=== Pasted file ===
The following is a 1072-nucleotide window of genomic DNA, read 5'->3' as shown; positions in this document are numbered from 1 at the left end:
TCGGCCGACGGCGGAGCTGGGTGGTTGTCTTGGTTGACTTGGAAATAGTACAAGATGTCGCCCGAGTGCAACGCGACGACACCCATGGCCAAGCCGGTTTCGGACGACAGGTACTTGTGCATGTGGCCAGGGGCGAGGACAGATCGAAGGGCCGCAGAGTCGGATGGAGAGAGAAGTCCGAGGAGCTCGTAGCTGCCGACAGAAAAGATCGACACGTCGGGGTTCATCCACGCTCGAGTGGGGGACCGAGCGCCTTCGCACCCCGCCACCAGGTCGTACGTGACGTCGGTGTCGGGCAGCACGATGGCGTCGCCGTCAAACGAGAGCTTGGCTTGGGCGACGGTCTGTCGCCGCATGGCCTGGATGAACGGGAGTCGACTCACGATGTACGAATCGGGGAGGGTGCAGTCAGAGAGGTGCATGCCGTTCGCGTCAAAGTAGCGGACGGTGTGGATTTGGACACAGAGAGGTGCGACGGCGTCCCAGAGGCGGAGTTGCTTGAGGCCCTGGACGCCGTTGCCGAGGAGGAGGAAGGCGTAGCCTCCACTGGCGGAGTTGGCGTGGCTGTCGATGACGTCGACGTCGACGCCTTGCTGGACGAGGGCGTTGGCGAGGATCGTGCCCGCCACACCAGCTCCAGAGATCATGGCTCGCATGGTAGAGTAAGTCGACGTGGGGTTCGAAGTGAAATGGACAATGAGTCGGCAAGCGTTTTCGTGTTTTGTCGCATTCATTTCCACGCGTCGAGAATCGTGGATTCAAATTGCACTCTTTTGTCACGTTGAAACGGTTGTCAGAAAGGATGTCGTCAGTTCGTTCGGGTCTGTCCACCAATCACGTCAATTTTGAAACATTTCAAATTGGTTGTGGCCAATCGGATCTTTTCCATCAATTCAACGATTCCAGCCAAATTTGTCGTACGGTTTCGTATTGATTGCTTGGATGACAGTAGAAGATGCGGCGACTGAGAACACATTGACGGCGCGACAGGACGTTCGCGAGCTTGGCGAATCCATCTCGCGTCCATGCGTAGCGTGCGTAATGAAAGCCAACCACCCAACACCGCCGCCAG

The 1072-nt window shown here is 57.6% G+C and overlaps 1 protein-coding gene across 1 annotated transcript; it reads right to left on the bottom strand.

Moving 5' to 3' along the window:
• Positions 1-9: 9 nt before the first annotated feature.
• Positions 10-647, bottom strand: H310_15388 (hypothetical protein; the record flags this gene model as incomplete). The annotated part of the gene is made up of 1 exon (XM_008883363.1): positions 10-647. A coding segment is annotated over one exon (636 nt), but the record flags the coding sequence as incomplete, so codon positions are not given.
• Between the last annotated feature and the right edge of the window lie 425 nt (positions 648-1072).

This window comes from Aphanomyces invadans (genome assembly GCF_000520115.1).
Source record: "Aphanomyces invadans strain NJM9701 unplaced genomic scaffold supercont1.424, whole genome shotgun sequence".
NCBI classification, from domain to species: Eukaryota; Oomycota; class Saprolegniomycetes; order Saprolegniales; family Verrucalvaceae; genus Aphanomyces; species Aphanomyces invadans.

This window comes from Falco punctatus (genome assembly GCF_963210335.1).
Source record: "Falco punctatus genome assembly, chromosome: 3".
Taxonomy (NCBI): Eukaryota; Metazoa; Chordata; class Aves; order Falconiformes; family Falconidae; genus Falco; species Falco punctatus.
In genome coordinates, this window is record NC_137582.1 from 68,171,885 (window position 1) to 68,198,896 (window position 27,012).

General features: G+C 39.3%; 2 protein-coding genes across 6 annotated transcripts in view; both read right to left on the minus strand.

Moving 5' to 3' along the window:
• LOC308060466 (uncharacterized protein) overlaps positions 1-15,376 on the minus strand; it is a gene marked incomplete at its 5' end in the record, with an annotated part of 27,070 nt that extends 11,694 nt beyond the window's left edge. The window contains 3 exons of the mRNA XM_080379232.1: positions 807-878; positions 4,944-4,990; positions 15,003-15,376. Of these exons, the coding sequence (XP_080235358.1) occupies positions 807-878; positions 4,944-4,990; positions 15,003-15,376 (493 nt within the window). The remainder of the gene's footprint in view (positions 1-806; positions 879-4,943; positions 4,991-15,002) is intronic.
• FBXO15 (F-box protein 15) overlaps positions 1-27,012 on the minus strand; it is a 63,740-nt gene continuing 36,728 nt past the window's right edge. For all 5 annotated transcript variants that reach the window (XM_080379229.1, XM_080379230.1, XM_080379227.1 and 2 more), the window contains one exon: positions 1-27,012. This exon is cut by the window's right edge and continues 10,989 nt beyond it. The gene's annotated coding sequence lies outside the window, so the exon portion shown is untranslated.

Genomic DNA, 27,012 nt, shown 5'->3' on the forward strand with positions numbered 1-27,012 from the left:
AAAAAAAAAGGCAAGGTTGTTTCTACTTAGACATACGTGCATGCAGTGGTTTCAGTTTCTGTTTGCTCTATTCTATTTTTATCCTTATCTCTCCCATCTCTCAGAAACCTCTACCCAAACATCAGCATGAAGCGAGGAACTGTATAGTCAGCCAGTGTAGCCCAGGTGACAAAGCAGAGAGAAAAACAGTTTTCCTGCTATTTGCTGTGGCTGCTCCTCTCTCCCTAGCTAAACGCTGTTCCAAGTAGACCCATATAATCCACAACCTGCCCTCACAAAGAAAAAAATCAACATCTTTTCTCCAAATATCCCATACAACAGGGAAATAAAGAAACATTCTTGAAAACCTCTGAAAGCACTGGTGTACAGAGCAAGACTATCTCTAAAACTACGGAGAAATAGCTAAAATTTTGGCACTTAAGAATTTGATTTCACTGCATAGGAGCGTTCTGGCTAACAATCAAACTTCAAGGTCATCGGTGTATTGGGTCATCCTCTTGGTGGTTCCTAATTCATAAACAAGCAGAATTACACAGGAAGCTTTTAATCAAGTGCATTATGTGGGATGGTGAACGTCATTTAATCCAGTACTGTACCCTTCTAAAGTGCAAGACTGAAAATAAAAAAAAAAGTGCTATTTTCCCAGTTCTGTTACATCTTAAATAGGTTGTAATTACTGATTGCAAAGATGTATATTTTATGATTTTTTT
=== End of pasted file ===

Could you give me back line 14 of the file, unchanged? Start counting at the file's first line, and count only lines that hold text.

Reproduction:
In genome coordinates, this window is record NC_137582.1 from 68,171,885 (window position 1) to 68,198,896 (window position 27,012).